Dr. H. P. Bianchi is an assistant professor of history at a local community college, where he teaches courses on Western Civilization and Asian history. He received his master’s degree in modern German history from the University of Connecticut and his doctorate from The Catholic University of America. His research focuses on the question of secularization in Britain and the United States.

Dr. Bianchi is happily married and the father of two sons and a daughter. You might find him perusing one of his interests in gardening, disc golf, hiking, cooking and traveling when he isn't working.

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Catholics should definitely vote. My article's thesis is that Catholics should not publicly promote either of the major candidates, and when there is a discussion of current problems facing our country, Catholics should not address them from a Clinton or Trump perspective, but a Christian perspective. Thus, the church could serve as a alternative to the current political system.

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If Bianchi is proposing that we not vote at all, he is wrong. The choice is between a woman who could serve as an example of many of the seven deadly sins and a man who has his faults, but the biggest is that he is not a politician and has no experience "playing the game". BUT if the proposal is a write-in ballot for Jesus Christ, then he may have some merit in his thoughts.

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The Catholic Church and science


The Catholic Church is often perceived as being anti-education, anti-reason, and particularly, anti-science. The history of the church, however, paints a different picture. Last week, I examined a few episodes from church history demonstrating the emphasis Catholics placed on human rights. This week, I will review some instances of when the church promoted education and science. 

Reckoning in the Early Middle Ages

The Early Middle Ages are typically dubbed the “Dark Ages,” the period when the Roman Empire collapsed under the influx of German Barbarians. Nowhere in Western Civilization was spared from the chaos, except Ireland, and during this time, scholars have argued that the Irish monks saved Western Civilization. Thomas Cahill, in his best-seller How the Irish Saved Civilization, chronicles how the monks copied and preserved important religious texts and also secular classical works. When the Germans were Christianized and settled down, a renaissance of learning occurred under Charlemagne, largely due to the Irish monks who came to the continent with their manuscripts. Ninety percent of Roman works that we have today exist due to the work of the monks from the period of Charlemagne. In short, we would not know about the classical world and all they did without the work of the Irish and Carolingian monks.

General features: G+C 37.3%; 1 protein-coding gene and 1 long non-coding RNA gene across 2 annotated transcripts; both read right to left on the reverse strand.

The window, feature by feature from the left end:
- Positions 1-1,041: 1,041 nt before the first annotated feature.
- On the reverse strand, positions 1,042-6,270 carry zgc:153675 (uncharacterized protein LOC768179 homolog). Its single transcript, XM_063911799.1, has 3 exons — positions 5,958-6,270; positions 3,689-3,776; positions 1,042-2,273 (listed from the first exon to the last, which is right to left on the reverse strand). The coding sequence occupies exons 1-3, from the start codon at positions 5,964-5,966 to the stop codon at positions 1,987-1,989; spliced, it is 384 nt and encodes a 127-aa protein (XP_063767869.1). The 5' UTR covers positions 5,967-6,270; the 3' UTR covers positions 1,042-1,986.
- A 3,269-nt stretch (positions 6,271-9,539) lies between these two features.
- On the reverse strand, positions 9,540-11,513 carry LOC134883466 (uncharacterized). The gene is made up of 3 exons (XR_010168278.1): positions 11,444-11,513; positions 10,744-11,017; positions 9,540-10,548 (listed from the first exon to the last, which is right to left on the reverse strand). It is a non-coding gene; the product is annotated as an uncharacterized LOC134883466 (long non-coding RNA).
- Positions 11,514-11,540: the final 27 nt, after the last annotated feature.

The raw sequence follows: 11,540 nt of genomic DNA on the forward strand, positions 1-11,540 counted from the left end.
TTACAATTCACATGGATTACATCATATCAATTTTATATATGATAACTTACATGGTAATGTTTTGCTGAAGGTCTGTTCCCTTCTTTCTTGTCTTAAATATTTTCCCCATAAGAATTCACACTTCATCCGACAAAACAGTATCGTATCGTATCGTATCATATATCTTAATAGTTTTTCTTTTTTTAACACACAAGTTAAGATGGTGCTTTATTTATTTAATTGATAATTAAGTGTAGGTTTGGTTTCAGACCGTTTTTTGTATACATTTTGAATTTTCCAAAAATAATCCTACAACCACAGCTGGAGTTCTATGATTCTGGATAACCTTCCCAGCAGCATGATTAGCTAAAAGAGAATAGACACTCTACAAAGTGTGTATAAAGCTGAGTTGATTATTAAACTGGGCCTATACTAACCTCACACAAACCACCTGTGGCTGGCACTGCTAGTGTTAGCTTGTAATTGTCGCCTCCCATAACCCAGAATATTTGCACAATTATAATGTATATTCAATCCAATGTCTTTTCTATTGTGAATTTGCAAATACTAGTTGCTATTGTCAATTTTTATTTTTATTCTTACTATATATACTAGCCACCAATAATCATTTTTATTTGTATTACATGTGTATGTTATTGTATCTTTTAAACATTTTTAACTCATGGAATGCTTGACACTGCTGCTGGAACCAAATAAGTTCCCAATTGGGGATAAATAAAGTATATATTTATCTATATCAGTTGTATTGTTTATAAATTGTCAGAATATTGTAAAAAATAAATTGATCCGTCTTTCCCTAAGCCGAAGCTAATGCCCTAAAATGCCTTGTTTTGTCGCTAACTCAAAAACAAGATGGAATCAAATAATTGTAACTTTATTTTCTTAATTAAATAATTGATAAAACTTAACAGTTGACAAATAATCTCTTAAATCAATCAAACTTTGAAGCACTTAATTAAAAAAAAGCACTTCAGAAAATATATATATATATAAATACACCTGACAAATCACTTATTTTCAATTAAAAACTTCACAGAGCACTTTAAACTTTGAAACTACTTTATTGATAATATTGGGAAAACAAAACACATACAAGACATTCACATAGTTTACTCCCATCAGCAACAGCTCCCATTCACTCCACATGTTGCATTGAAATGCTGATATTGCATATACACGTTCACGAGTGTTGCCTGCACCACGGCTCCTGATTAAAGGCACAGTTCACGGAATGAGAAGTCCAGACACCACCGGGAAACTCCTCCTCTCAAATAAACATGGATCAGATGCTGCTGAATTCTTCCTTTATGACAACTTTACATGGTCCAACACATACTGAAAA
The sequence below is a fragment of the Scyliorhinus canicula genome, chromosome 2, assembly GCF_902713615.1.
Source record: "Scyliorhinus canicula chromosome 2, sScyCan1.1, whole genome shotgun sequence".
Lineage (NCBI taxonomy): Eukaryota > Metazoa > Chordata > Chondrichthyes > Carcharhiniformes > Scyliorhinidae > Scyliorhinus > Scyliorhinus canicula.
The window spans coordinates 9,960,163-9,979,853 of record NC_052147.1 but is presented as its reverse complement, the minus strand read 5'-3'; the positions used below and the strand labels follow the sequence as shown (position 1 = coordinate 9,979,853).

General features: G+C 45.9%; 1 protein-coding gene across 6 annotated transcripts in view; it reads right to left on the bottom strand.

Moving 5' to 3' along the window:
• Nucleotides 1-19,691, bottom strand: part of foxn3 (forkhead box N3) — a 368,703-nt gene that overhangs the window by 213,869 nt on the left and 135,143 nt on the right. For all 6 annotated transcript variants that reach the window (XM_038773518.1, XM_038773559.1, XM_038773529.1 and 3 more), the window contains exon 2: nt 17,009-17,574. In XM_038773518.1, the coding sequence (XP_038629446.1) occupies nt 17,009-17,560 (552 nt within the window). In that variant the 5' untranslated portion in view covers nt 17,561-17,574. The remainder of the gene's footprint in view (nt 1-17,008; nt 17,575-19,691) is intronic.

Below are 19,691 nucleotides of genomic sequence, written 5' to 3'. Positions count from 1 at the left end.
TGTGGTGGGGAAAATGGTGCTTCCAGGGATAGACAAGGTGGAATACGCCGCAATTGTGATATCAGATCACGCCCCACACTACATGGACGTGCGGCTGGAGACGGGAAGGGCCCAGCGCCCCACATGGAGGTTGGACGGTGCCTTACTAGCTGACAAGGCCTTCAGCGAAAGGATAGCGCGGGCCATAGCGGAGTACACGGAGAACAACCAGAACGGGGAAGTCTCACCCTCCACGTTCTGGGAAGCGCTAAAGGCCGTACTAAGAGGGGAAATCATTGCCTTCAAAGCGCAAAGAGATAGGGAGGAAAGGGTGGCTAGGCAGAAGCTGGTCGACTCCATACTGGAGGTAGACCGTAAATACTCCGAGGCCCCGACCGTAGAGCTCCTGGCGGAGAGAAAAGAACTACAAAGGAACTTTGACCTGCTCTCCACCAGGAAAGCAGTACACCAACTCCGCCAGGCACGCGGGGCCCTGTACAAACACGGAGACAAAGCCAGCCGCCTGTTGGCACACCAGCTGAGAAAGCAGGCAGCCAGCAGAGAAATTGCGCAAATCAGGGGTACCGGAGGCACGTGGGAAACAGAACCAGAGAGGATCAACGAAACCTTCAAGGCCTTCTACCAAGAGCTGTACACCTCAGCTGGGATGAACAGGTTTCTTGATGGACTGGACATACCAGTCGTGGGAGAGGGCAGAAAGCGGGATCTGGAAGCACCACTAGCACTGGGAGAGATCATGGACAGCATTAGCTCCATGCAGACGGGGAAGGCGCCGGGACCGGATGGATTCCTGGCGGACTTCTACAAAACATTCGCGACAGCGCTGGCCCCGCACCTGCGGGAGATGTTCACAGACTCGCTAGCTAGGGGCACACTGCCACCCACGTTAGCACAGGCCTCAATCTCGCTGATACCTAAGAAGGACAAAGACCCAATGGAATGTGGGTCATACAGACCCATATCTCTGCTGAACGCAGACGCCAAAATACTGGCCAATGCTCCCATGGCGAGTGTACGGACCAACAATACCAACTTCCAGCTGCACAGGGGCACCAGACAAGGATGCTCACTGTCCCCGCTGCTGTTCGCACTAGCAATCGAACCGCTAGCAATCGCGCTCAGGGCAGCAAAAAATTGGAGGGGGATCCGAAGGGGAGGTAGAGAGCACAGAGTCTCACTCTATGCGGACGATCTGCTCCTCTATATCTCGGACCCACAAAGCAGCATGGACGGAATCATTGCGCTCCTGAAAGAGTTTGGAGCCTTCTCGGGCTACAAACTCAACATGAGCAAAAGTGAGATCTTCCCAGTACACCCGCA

These monks achieved an incredible accomplishment by saving history, but the argument focuses only on how medieval monks preserved civilization. A far less known element is that these same monks were also active in scientific inquiry. In the Early Middle Ages, the reckoning of time was the most important area of scientific research, and over 9,000 Latin manuscripts dealing with the calculation of time survive from this period. Wesley M. Stevens, a historian, noted these documents are the “best and thus far least known evidence for studies in early medieval schools.” This substantial effort in the discipline of reckoning demonstrates that the medieval period was an era of active learning.

Our calendar is a product of the Catholic Church. The dating of years, the seven day week, the synthesis of the Jewish lunar calendar with the Roman solar calendar are all early medieval accomplishments. The calendar currently in use, the Gregorian, named after Pope Gregory XIII, built on the medieval tradition, and corrected the calendar by aligning calendar dates with astronomical events and adjusting the use of the leap year to make it accurate over the long term.